For the longest time, Sonic the Hedgehog has been merely existing, relying very much on nostalgia and past successes. There are solid installments out there, such as Sonic Generations and Sonic Mania (both definitely rely on nostalgia). However, there have been undoubtedly more negatives than positives for the past 20 years. With Sonic Frontiers, Sega can finally complete the resurgence of our favourite spiky mammal following two successful films. So, does Sonic Frontiers make up for past blemishes, painting a promising path for the future?
Sonic Frontiers provides the context to our journey in our opening cutscene. We see Dr. Eggman up to no good once again. Next, we see Sonic, Tails and Amy, who have tracked the Chaos Emeralds to the Starfall Islands. They are attacked; Sonic is transported into Cyberspace to a brief yet enjoyable first level.
Generally, Cyberspace levels are entertaining. Most levels are completed within a short spell of 90 seconds or under, but if anything, this is for the best because they never outstay their welcome. While I wish they hadn’t used Green Hill Zone for what feels like the millionth time, Cyberspace is here to offer the traditional Sonic gameplay and, subsequently, traditional Sonic environments. It’s also an interesting juxtaposition to the open-world gameplay that covers the majority of Sonic Frontiers.
Once the preliminaries are concluded – including a slightly tedious tutorial – the first Starfall Island is there to explore! It’s swiftly evident that this is the most beautiful Sonic the Hedgehog game to date! While certainly not on par with God of War, Death Stranding or Red Dead Redemption II among others, the landscapes are mesmerising at times. Thus, it’s a pleasure to stand at the top of a mountain and simply look out at the horizon.
Initially, it appears bizarre; sky rails and jump pads occupy the skyline (we’ll come back to this), but in the context of a Sonic game, this hardly feels out of place. Having landscapes render so far in the distance is impressive, improving the aesthetic and atmospheric design. Thus, Sonic feels appropriately minute in this vast world. With regards to the expansive landscape, being able to explore anywhere in sight makes the world feel evermore open – something that many video games still struggle to accomplish.
As I rolled around at the speed of sound, I was impressed with the sheer detail across all five Starfall Islands. Scepticism was rife in the early gameplay footage of Sonic Frontiers due to the world’s sheer emptiness. Fortunately, the space is utilised thanks to puzzles, enemies and obstacles. Could the environments feel more lively? Sure. Could obstacles and puzzles have been integrated better into said environments? Of course. But, it’s nonetheless fun to take part in mostly everything throughout the Starfall Islands. Believe me, there’s content galore.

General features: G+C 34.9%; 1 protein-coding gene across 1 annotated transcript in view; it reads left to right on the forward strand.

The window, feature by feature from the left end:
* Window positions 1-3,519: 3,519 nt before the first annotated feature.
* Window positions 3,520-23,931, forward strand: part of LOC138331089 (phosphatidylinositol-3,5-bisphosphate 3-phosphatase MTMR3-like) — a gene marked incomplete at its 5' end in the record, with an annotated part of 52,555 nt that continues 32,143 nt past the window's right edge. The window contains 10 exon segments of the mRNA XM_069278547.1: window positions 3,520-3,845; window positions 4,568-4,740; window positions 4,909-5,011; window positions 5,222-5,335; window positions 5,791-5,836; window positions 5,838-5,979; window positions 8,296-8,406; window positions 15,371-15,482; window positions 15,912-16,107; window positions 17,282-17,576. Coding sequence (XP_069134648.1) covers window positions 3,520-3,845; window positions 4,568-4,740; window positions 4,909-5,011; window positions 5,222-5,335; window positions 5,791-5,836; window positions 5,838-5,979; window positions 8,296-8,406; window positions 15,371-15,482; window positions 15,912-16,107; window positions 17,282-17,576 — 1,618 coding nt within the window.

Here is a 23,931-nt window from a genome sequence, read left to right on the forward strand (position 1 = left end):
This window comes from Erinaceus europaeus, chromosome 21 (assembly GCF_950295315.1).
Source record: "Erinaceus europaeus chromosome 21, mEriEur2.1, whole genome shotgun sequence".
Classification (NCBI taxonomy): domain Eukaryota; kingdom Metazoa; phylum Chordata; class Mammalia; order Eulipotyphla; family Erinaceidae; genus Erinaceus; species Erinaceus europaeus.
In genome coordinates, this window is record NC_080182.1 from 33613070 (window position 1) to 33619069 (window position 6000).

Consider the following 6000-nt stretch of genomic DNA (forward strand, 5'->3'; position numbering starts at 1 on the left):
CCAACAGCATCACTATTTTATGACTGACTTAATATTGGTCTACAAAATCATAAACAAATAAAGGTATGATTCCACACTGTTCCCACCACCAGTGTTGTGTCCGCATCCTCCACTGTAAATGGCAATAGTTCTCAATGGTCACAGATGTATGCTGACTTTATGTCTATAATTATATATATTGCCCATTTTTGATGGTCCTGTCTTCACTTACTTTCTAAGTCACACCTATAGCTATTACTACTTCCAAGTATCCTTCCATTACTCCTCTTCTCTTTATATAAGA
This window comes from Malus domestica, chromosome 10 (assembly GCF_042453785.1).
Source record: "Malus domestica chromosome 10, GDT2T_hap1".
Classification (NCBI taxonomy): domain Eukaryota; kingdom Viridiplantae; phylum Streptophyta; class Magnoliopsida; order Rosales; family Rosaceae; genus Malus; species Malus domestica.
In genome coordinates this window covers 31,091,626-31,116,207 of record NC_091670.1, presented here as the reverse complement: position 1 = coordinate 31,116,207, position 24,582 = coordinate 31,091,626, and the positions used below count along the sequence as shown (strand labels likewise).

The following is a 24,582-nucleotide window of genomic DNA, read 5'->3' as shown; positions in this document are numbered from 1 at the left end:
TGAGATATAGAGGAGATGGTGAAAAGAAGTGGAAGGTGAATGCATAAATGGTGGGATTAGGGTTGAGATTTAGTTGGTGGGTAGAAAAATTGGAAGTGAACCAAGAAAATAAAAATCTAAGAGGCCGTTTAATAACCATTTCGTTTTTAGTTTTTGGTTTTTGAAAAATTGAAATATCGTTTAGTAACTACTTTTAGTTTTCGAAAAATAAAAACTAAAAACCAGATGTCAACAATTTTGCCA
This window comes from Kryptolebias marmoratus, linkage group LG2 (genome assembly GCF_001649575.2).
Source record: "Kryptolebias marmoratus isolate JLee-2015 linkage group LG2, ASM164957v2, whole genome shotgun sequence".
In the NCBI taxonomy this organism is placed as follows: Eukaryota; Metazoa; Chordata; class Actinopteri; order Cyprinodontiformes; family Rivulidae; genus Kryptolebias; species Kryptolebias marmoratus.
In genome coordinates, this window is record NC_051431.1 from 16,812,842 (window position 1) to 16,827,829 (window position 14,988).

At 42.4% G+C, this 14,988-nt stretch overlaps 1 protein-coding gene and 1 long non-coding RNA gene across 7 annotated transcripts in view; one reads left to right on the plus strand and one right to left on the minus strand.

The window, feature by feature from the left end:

Jump pads, rails and other obstacles combine for a sublime flow. They often connect so sharply and precisely, and before you know it, you’ve traversed half of an island! It’s so easy to be lost in the flow of climbing a tower or reaching a Chaos Emerald too. Integrally, this prevents the adventure from being a chore. Sonic Team have somehow laced these layers of gameplay together so that a player can seamlessly explore.
Sonic Frontiers experiments a bunch in relation to its gameplay loop. Most prior Sonic games are straightforward: complete this series of levels to advance the story – and maybe attempt to beat your previous times. While there’s some variety in terms of paths to take, for the longest time this has remained the Sonic formula; it’s far too linear to maintain any longer. While Cyberspace is certainly this, there is so much more meat on the bones of Sonic Frontiers. From a plethora of boss and sub-boss battles (some of which have you play as Super Sonic) to puzzles, to the traversal of towers to fishing with Big the Cat, the gameplay loop is impressively varied.